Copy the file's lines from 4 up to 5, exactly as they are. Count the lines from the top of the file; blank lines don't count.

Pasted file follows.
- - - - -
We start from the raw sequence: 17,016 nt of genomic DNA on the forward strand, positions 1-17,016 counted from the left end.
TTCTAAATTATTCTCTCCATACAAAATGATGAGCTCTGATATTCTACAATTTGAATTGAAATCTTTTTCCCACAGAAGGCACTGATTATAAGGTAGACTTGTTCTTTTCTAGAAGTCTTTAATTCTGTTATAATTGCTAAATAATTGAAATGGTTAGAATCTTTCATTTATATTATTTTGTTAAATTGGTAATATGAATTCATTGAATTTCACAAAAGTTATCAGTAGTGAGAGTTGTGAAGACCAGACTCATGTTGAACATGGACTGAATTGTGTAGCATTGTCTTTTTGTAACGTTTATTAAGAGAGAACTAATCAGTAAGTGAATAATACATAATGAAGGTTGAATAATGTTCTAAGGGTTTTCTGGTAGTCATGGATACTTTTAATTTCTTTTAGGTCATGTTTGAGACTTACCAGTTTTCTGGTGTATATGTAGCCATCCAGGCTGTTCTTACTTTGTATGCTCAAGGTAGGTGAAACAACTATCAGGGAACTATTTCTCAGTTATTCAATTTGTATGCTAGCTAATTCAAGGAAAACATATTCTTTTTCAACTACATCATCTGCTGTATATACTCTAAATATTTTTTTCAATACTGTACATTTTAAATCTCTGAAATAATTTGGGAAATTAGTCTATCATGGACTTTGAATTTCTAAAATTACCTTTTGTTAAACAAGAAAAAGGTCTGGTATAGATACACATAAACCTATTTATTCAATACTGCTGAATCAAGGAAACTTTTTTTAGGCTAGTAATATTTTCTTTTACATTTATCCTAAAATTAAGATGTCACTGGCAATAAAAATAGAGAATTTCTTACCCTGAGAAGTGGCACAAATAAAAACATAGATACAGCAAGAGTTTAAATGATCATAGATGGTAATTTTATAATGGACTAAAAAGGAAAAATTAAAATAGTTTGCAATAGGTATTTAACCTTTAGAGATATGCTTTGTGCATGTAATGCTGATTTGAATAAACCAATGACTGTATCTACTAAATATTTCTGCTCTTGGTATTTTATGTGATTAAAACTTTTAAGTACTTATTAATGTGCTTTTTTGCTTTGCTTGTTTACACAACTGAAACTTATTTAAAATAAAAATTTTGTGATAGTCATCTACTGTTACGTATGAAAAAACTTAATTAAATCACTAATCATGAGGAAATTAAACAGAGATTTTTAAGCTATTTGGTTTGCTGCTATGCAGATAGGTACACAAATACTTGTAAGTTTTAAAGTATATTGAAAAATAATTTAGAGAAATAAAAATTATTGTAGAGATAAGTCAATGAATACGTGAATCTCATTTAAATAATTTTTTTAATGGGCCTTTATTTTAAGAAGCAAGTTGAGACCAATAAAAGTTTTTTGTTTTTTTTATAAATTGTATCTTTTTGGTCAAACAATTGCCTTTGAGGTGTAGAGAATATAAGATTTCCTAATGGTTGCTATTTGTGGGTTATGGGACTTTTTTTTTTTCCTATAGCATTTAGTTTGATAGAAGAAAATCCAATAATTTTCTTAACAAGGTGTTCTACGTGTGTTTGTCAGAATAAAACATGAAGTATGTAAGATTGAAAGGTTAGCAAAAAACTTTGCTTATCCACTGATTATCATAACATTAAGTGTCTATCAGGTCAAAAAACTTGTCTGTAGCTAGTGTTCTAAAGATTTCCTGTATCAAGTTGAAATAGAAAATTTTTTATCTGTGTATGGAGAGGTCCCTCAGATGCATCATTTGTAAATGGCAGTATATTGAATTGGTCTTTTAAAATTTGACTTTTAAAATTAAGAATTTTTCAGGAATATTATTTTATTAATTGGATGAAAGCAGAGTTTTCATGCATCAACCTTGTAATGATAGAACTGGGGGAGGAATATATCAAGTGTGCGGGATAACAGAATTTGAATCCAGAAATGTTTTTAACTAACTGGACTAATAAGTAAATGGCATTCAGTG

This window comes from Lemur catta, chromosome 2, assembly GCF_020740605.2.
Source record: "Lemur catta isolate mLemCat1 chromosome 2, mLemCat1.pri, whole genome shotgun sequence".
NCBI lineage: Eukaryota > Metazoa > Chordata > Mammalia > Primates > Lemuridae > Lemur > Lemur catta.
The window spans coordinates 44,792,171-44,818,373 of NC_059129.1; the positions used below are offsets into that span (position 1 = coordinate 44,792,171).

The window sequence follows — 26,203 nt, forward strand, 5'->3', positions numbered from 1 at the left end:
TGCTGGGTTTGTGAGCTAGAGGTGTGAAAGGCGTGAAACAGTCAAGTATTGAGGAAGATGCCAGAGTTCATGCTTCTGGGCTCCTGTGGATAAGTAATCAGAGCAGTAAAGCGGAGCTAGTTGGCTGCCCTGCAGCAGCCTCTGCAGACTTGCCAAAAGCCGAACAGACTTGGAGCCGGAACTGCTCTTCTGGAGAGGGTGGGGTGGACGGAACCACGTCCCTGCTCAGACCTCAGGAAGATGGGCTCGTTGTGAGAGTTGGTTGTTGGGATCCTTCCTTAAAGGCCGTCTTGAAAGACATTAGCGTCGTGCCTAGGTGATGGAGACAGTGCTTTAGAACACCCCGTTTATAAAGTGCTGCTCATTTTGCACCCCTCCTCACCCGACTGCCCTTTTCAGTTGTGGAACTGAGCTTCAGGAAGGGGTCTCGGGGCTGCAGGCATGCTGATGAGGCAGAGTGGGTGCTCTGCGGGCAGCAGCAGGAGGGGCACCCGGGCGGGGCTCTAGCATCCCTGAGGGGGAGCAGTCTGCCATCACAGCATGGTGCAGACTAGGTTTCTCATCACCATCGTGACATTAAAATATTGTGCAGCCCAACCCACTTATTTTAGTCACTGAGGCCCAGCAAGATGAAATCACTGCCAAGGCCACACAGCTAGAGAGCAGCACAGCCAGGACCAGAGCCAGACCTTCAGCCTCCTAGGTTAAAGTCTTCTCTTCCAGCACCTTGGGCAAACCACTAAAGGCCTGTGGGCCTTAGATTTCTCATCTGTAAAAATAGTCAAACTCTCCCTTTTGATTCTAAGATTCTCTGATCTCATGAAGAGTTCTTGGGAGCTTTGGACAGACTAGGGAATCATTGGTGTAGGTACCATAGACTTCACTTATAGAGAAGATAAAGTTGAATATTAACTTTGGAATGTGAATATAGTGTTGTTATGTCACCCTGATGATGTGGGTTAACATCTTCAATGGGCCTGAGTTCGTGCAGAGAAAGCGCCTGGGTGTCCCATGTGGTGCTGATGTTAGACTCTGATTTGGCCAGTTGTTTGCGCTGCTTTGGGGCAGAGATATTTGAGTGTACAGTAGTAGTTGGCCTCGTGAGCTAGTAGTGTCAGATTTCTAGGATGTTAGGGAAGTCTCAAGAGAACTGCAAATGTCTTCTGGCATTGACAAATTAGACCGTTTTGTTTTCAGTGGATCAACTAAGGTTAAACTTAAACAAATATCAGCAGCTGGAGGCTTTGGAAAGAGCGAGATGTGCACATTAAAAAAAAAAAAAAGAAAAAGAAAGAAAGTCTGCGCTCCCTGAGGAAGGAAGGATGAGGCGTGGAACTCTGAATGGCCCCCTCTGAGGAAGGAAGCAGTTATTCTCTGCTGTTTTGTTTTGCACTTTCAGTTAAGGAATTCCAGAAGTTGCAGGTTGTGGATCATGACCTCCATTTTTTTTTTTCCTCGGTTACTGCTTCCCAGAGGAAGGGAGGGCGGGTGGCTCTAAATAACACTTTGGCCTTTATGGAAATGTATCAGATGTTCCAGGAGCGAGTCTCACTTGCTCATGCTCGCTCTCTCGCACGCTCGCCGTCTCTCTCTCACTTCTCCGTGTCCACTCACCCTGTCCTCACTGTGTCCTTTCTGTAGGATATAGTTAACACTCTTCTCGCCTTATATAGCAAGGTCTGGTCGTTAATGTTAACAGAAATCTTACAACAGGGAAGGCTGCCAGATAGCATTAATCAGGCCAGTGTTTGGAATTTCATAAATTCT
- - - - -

Source record: "Lemur catta isolate mLemCat1 chromosome 2, mLemCat1.pri, whole genome shotgun sequence".
NCBI lineage: Eukaryota > Metazoa > Chordata > Mammalia > Primates > Lemuridae > Lemur > Lemur catta.